Multiple-In-Multiple-Out (MIMO) offers great potential for increasing network capacity by exploiting spatial diversity with multiple antennas. Multiuser MIMO (MU-MIMO) further enables Access Points (APs) with multiple antennas to transmit multiple data streams concurrently to several clients. In MU-MIMO, clients need to estimate Channel State Information (CSI) and report it to APs in order to eliminate interference between them. We explore the vulnerability in clients' plaintext feedback of estimated CSI to the APs and propose two advanced attacks that malicious clients can mount by reporting forged CSI: (1) sniffing attack that enables concurrently transmitting malicious clients to eavesdrop other ongoing transmissions; (2) power attack that enables malicious clients to enhance their own capacity at the expense of others'. We have implemented and evaluated these two attacks in a WARP testbed. Based on our experimental results, we suggest a revision of the current CSI feedback scheme and propose a novel CSI feedback system, called the CSIsec, to prevent CSI forging without requiring any modification at the client side, thus facilitating its deployment.
Article
One of the largest outstanding problems in computer security is the need for higher awareness and use of available security tools. One promising but largely unexplored approach is to use social proof: by showing people that their friends use security features, they may be more inclined to explore those features, too. To explore the efficacy of this approach, we showed 50,000 people who use Facebook one of 8 security announcements - 7 variations of social proof and 1 non-social control - to increase the exploration and adoption of three security features: Login Notifications, Login Approvals, and Trusted Contacts. Our results indicated that simply showing people the number of their friends that used security features was most effective, and drove 37% more viewers to explore the promoted security features compared to the non-social announcement (thus, raising awareness). In turn, as social announcements drove more people to explore security features, more people who saw social announcements adopted those features, too. However, among those who explored the promoted features, there was no difference in the adoption rate of those who viewed a social versus a non-social announcement. In a follow up survey, we confirmed that the social announcements raised viewer's awareness of available security features.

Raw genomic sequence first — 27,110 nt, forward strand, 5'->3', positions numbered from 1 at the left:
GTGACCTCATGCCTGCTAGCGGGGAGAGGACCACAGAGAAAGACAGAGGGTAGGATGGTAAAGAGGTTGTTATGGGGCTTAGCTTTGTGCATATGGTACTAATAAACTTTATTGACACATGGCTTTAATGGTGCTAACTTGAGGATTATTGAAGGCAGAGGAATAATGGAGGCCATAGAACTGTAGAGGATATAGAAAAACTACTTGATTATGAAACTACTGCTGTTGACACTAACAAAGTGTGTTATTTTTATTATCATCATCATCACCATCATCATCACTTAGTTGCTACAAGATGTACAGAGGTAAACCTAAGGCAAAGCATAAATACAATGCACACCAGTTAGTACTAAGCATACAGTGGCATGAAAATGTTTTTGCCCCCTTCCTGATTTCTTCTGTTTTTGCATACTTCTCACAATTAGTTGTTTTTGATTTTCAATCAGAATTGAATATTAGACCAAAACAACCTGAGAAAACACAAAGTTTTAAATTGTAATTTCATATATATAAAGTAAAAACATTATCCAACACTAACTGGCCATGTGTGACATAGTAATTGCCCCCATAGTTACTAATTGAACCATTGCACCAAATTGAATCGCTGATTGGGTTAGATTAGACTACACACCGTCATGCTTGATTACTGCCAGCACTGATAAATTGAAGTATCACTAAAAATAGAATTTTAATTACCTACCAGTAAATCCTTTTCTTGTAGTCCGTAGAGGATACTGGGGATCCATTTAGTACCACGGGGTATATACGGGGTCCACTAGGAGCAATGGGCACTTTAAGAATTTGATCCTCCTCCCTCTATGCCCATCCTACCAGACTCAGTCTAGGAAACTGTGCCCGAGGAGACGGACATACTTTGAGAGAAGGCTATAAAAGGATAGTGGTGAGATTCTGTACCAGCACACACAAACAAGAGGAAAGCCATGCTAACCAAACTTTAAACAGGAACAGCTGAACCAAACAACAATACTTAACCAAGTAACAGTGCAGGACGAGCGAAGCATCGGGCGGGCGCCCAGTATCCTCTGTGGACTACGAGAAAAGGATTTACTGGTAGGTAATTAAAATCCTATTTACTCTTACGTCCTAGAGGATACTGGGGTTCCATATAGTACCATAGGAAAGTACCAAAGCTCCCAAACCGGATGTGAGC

Article
Mobile applications are part of the everyday lives of billions of people, who often trust them with sensitive information. These users identify the currently focused app solely by its visual appearance, since the GUIs of the most popular mobile OSes do not show any trusted indication of the app origin. In this paper, we analyze in detail the many ways in which Android users can be confused into misidentifying an app, thus, for instance, being deceived into giving sensitive information to a malicious app. Our analysis of the Android platform APIs, assisted by an automated state-exploration tool, led us to identify and categorize a variety of attack vectors (some previously known, others novel, such as a non-escapable full screen overlay) that allow a malicious app to surreptitiously replace or mimic the GUI of other apps and mount phishing and click-jacking attacks. Limitations in the system GUI make these attacks significantly harder to notice than on a desktop machine, leaving users completely defenseless against them. To mitigate GUI attacks, we have developed a two-layer defense. To detect malicious apps at the market level, we developed a tool that uses static analysis to identify code that could launch GUI confusion attacks. We show how this tool detects apps that might launch GUI attacks, such as ransom ware programs. Since these attacks are meant to confuse humans, we have also designed and implemented an on-device defense that addresses the underlying issue of the lack of a security indicator in the Android GUI. We add such an indicator to the system navigation bar, this indicator securely informs users about the origin of the app with which they are interacting (e.g., The Pay Pal app is backed by 'Pay Pal, Inc.'). We demonstrate the effectiveness of our attacks and the proposed on-device defense with a user study involving 308 human subjects, whose ability to detect the attacks increased significantly when using a system equipped with our defense.